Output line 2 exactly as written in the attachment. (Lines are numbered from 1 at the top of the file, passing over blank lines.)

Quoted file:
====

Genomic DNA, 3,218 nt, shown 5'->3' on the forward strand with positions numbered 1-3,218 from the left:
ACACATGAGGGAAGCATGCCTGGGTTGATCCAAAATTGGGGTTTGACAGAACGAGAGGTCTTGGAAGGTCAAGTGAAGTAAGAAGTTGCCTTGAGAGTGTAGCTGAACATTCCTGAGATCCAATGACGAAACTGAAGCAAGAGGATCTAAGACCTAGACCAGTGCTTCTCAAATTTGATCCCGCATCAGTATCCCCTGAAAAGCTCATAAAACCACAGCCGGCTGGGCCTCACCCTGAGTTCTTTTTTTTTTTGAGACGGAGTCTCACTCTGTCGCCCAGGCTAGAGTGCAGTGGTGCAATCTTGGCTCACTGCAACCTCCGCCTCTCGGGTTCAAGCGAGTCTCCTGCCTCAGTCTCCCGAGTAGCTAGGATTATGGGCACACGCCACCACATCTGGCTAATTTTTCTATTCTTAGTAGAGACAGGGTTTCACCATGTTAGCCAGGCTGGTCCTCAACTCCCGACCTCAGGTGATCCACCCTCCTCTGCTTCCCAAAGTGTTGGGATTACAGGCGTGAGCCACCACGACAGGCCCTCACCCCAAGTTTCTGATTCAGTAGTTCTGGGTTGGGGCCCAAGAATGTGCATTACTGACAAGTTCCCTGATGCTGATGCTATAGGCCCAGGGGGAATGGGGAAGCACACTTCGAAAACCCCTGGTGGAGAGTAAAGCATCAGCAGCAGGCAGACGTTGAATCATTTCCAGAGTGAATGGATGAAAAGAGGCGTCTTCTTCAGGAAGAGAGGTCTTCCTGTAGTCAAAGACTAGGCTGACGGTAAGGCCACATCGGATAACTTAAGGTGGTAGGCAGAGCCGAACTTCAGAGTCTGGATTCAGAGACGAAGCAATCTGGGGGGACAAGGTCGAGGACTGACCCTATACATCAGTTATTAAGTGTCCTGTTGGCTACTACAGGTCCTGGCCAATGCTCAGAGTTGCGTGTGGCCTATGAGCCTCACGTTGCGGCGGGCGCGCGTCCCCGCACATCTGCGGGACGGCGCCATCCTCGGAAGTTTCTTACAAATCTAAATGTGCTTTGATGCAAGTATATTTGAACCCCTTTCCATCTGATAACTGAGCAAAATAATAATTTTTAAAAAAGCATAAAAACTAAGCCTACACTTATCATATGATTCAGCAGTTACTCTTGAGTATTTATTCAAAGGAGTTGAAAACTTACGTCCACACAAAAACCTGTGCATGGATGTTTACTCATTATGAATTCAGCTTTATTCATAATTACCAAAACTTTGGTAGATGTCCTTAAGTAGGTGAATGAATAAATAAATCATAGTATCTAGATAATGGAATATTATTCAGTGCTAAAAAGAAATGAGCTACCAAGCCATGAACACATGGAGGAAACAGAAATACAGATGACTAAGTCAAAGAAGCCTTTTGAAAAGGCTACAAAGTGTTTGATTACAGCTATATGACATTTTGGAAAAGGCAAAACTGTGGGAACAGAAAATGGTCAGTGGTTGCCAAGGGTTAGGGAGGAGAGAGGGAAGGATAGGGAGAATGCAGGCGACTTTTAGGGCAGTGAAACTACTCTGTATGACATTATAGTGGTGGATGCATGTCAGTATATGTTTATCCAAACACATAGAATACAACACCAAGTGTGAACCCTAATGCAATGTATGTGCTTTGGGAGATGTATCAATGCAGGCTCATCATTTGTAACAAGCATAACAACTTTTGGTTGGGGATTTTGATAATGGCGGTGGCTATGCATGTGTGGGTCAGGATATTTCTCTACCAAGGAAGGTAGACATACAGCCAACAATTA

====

ACACATGAGGGAAGCATGCCTGGGTTGATCCAAAATTGGGGTTTGACAGAACGAGAGGTCTTGGAAGGTCAAGTGAAGTAAGAAGTTGCCTTGAGAGTGTAGCTGAACATTCCTGAGATCCAATGACGAAACTGAAGCAAGAGGATCTAAGACCTAGACCAGTGCTTCTCAAATTTGATCCCGCATCAGTATCCCCTGAAAAGCTCATAAAACCACAGCCGGCTGGGCCTCACCCTGAGTTCTTTTTTTTTTTGAGACGGAGTCTCACTCTGTCGCCCAGGCTAGAGTGCAGTGGTGCAATCTTGGCTCACTGCAACCTCCGCCTCTCGGGTTCAAGCGAGTCTCCTGCCTCAGTCTCCCGAGTAGCTAGGATTATGGGCACACGCCACCACATCTGGCTAATTTTTCTATTCTTAGTAGAGACAGGGTTTCACCATGTTAGCCAGGCTGGTCCTCAACTCCCGACCTCAGGTGATCCACCCTCCTCTGCTTCCCAAAGTGTTGGGATTACAGGCGTGAGCCACCACGACAGGCCCTCACCCCAAGTTTCTGATTCAGTAGTTCTGGGTTGGGGCCCAAGAATGTGCATTACTGACAAGTTCCCTGATGCTGATGCTATAGGCCCAGGGGGAATGGGGAAGCACACTTCGAAAACCCCTGGTGGAGAGTAAAGCATCAGCAGCAGGCAGACGTTGAATCATTTCCAGAGTGAATGGATGAAAAGAGGCGTCTTCTTCAGGAAGAGAGGTCTTCCTGTAGTCAAAGACTAGGCTGACGGTAAGGCCACATCGGATAACTTAAGGTGGTAGGCAGAGCCGAACTTCAGAGTCTGGATTCAGAGACGAAGCAATCTGGGGGGACAAGGTCGAGGACTGACCCTATACATCAGTTATTAAGTGTCCTGTTGGCTACTACAGGTCCTGGCCAATGCTCAGAGTTGCGTGTGGCCTATGAGCCTCACGTTGCGGCGGGCGCGCGTCCCCGCACATCTGCGGGACGGCGCCATCCTCGGAAGTTTCTTACAAATCTAAATGTGCTTTGATGCAAGTATATTTGAACCCCTTTCCATCTGATAACTGAGCAAAATAATAATTTTTAAAAAAGCATAAAAACTAAGCCTACACTTATCATATGATTCAGCAGTTACTCTTGAGTATTTATTCAAAGGAGTTGAAAACTTACGTCCACACAAAAACCTGTGCATGGATGTTTACTCATTATGAATTCAGCTTTATTCATAATTACCAAAACTTTGGTAGATGTCCTTAAGTAGGTGAATGAATAAATAAATCATAGTATCTAGATAATGGAATATTATTCAGTGCTAAAAAGAAATGAGCTACCAAGCCATGAACACATGGAGGAAACAGAAATACAGATGACTAAGTCAAAGAAGCCTTTTGAAAAGGCTACAAAGTGTTTGATTACAGCTATATGACATTTTGGAAAAGGCAAAACTGTGGGAACAGAAAATGGTCAGTGGTTGCCAAGGGTTAGGGAGGAGAGAGGGAAGGATAGGGAGAATGCAGGCGACTTTTAGGGCAGTGAAACTACTCTGTATGACATTATAGTGGTGGATGCATGTCAGTATATGTTTATCCAAACACATAGAATACAACACCAAGTGTGAACCCTAATGCAATGTATGTGCTTTGGGAGATGTATCAATGCAGGCTCATCATTTGTAACAAGCATAACAACTTTTGGTTGGGGATTTTGATAATGGCGGTGGCTATGCATGTGTGGGTCAGGATATTTCTCTACCAAGGAAGGTAGACATACAGCCAACAATTA